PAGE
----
Classification Pending

Artist: Craig Walsh
Location: Bremer River, Queensland, Australia
Year of completion: 2007
Researcher: Kelly Carmichael

Classification Pending (2007) is a four-channel, synchronized digital projection. Intended as a permanent public installation for the Bremer River, it was destroyed by a flood in 2012. Classification Pending is an evolving piece, existing as three, four-month sequences in 30-minute loops. In this work, artificial life forms appear to exist in the river as permanent residents, generated by a series of data projectors attached to a riverside boardwalk and trained onto the river’s surface. Visible after dark, the narrative evolves over twelve months in four monthly cycles, commencing as a single animal form that over time finds a mate and breeds young. The 3D animation the artist has created appears to be swimming towards the surface and is based on a hybrid of the extinct Woolungasaurus, the common eel, fork-tailed catfish, Brisbane short-necked turtle, and the mullet. Classification Pending has been created in subsequent editions for other locations internationally.

Craig Walsh’s practice often takes the form of video projection onto nature or architecture. Classification Pending combines cutting edge digital technologies with a carefully crafted site-specific response and an exploration of alternative contexts for contemporary art. In what he sees as a logical progression for public art, Walsh’s artworks evolve over time with the incorporation of new narratives and themes the artist uncovers through discussion and consultation with community groups. Classification Pending extends Walsh’s interest in portraiture, exploring this through capturing the identity and feel of a community or site’s past and present. Commissioned as part of a larger redevelopment, Classification Pending embodies one of the redevelopment’s key objectives—to connect the city with its river. Heavily poisoned by coal mining and other industries, the Bremer River was separated not only physically by a steep embankment, but also psychologically in the minds of its community. Assisted by a major redevelopment of the site, the installation plays a central role in bringing people down to the riverbank, enlivening the space and suggesting life returning to the river.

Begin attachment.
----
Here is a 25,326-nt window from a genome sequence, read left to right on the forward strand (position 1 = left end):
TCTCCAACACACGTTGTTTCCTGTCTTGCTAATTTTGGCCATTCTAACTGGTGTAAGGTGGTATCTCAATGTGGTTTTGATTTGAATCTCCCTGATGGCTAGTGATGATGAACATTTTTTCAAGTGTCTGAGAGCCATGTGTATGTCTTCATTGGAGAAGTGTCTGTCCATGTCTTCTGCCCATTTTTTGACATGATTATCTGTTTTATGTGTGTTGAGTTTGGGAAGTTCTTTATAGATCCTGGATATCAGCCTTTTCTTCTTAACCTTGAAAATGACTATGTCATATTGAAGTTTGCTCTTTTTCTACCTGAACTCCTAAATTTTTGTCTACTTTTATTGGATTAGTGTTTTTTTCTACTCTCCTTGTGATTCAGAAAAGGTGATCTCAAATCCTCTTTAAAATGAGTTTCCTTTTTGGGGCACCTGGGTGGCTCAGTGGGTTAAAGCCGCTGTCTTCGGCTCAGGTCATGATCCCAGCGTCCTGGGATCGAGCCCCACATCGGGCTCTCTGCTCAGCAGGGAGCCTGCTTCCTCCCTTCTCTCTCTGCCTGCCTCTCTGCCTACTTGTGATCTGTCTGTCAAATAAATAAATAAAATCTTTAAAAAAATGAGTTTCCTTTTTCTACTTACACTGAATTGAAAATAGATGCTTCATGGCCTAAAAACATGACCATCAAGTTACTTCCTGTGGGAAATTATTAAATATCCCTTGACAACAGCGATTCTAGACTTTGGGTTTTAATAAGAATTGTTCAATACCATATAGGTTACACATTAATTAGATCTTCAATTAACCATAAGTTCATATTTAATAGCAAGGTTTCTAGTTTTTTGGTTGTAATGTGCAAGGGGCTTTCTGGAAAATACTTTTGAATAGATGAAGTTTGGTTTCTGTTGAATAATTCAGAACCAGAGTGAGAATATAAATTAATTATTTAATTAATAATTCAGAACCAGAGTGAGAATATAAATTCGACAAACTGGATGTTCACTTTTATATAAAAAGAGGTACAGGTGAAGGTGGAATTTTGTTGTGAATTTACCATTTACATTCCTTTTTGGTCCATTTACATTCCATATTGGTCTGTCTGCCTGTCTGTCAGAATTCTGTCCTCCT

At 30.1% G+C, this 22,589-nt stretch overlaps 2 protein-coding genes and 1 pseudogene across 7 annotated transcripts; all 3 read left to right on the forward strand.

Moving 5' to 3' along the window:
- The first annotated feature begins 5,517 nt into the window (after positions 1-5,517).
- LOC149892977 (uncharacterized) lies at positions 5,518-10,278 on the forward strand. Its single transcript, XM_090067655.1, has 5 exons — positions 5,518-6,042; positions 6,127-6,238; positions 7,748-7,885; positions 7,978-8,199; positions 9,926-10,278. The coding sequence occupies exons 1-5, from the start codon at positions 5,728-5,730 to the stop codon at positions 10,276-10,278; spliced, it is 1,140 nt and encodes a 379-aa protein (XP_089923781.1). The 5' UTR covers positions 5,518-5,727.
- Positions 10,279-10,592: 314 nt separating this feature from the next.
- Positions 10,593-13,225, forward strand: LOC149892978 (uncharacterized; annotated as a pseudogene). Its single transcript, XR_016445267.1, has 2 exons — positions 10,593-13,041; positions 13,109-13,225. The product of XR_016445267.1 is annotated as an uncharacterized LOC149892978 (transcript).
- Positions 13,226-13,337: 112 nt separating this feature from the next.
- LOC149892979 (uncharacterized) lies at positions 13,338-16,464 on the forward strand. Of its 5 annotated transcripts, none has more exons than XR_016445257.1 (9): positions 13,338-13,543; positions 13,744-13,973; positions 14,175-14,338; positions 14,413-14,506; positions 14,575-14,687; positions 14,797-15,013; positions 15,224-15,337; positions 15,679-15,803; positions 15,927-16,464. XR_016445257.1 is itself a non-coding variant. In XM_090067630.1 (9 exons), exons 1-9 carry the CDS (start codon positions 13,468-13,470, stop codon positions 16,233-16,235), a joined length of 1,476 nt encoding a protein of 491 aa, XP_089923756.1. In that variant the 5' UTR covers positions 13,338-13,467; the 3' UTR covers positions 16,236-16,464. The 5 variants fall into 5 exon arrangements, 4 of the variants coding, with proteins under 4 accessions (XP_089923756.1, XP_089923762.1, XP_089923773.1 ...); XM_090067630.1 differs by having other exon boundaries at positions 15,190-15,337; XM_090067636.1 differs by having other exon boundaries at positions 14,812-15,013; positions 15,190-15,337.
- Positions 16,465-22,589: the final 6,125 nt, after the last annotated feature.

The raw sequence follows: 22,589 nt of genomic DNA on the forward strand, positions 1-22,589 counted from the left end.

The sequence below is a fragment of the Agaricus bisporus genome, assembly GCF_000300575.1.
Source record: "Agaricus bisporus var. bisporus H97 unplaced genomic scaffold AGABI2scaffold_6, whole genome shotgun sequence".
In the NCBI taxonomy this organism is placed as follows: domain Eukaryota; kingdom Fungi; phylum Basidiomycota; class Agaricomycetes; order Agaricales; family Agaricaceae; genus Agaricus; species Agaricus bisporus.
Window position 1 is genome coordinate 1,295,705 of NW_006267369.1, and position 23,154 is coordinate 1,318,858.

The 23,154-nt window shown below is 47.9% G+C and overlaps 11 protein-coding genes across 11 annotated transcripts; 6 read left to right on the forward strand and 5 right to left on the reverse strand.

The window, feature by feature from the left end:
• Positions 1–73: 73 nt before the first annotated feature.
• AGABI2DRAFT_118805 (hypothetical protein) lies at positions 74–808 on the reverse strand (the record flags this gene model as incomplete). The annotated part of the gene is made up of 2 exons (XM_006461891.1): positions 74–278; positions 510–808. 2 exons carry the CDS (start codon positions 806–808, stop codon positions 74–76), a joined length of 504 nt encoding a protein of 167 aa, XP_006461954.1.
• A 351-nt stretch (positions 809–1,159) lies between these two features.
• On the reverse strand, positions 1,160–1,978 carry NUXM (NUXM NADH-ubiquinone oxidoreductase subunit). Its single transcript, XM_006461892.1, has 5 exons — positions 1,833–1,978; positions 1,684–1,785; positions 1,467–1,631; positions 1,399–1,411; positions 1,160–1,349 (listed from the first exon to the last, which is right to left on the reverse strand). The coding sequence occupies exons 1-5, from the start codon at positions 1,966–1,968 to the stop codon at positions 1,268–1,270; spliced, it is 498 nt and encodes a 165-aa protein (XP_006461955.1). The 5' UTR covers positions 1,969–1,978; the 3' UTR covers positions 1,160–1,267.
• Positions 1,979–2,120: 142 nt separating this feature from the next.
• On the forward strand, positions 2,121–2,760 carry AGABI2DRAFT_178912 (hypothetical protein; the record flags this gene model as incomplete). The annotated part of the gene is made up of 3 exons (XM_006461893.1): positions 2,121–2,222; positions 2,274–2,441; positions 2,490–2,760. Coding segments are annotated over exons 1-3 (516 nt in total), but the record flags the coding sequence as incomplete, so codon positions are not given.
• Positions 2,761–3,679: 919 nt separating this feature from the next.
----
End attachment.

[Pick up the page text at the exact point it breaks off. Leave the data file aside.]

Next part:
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A curious mix of advanced computer-generated artificial life form in a pre-historic looking body, Classification Pending asks audiences to think about the links or boundaries between myth, evolution, and genetic engineering. At a time when ecological issues are at the forefront of public debate and the rise of sustainable art brings such issues into galleries and public art projects internationally, Classification Pending encourages the audience to reflect on the extinction of species and environmental degradation. Intriguingly, however, the work brings to mind an interesting point through its projection of the previously unseen hybrid river creature—although species are becoming more and more rapidly extinct, at the same time new examples of flora and fauna are discovered.

Unlike many public art projects that, although visually stunning and engaged with important issues, lose their novelty over time and become overlooked, Classification Pending holds interest through continuous evolution. The installation presents new possibilities for how permanent and evolving public art installations can be integrated into environments and provide long-term engagement. The work also prompts an examination of how technology can stimulate audiences to learn about and interact with nature, and if technology can replace or substitute an authentic experience. Classification Pending exists not as an isolated element, but through technology in creative dialogue with the existing and historic flora and fauna of the Bremer River site. This allows the installation to express and reflect a bigger, evolving story of place, a truly site-specific response.

All copyright belongs to Shanghai Academy of Fine Arts, Shanghai University.

Progress Agency